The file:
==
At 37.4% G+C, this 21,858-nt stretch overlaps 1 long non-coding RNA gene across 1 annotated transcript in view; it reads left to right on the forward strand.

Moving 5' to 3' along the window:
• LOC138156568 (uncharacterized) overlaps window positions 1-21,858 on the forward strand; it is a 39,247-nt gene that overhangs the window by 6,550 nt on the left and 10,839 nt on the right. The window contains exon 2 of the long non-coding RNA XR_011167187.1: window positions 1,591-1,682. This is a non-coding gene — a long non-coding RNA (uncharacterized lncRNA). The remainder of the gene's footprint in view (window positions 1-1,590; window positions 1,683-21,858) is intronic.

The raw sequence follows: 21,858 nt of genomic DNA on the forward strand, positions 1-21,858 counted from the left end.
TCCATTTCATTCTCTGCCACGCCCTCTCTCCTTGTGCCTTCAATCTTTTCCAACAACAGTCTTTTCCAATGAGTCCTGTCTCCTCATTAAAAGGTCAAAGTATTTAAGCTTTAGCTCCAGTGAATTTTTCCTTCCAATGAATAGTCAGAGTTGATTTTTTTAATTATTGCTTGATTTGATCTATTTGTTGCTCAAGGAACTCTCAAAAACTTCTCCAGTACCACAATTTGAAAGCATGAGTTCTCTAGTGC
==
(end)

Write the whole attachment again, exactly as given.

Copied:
At 37.4% G+C, this 21,858-nt stretch overlaps 1 long non-coding RNA gene across 1 annotated transcript in view; it reads left to right on the forward strand.

Moving 5' to 3' along the window:
• LOC138156568 (uncharacterized) overlaps window positions 1-21,858 on the forward strand; it is a 39,247-nt gene that overhangs the window by 6,550 nt on the left and 10,839 nt on the right. The window contains exon 2 of the long non-coding RNA XR_011167187.1: window positions 1,591-1,682. This is a non-coding gene — a long non-coding RNA (uncharacterized lncRNA). The remainder of the gene's footprint in view (window positions 1-1,590; window positions 1,683-21,858) is intronic.

The raw sequence follows: 21,858 nt of genomic DNA on the forward strand, positions 1-21,858 counted from the left end.
TCCATTTCATTCTCTGCCACGCCCTCTCTCCTTGTGCCTTCAATCTTTTCCAACAACAGTCTTTTCCAATGAGTCCTGTCTCCTCATTAAAAGGTCAAAGTATTTAAGCTTTAGCTCCAGTGAATTTTTCCTTCCAATGAATAGTCAGAGTTGATTTTTTTAATTATTGCTTGATTTGATCTATTTGTTGCTCAAGGAACTCTCAAAAACTTCTCCAGTACCACAATTTGAAAGCATGAGTTCTCTAGTGC